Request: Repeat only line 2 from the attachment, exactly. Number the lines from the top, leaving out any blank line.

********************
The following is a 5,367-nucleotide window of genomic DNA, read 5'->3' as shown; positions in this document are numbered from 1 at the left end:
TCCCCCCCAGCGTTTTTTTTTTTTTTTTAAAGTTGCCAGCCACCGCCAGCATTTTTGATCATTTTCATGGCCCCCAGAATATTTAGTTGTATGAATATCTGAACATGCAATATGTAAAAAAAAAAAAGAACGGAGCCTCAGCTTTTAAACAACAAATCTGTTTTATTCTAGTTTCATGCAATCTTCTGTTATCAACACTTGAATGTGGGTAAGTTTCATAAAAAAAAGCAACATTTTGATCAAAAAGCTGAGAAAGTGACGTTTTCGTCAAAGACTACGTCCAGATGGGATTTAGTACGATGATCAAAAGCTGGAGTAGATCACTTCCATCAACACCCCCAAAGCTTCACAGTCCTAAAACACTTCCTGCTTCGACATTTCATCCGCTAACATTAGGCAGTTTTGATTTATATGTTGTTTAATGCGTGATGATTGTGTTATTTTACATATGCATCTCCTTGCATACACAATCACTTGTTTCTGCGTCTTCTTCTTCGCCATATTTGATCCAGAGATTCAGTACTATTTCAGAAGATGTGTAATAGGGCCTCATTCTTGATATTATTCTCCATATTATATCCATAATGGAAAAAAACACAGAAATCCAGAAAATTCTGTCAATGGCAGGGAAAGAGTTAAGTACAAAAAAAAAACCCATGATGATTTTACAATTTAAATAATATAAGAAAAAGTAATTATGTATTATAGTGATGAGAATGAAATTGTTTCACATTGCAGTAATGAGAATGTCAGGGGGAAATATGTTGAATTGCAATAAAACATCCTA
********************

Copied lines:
TCCCCCCCAGCGTTTTTTTTTTTTTTTTAAAGTTGCCAGCCACCGCCAGCATTTTTGATCATTTTCATGGCCCCCAGAATATTTAGTTGTATGAATATCTGAACATGCAATATGTAAAAAAAAAAAAGAACGGAGCCTCAGCTTTTAAACAACAAATCTGTTTTATTCTAGTTTCATGCAATCTTCTGTTATCAACACTTGAATGTGGGTAAGTTTCATAAAAAAAAGCAACATTTTGATCAAAAAGCTGAGAAAGTGACGTTTTCGTCAAAGACTACGTCCAGATGGGATTTAGTACGATGATCAAAAGCTGGAGTAGATCACTTCCATCAACACCCCCAAAGCTTCACAGTCCTAAAACACTTCCTGCTTCGACATTTCATCCGCTAACATTAGGCAGTTTTGATTTATATGTTGTTTAATGCGTGATGATTGTGTTATTTTACATATGCATCTCCTTGCATACACAATCACTTGTTTCTGCGTCTTCTTCTTCGCCATATTTGATCCAGAGATTCAGTACTATTTCAGAAGATGTGTAATAGGGCCTCATTCTTGATATTATTCTCCATATTATATCCATAATGGAAAAAAACACAGAAATCCAGAAAATTCTGTCAATGGCAGGGAAAGAGTTAAGTACAAAAAAAAAACCCATGATGATTTTACAATTTAAATAATATAAGAAAAAGTAATTATGTATTATAGTGATGAGAATGAAATTGTTTCACATTGCAGTAATGAGAATGTCAGGGGGAAATATGTTGAATTGCAATAAAACATCCTA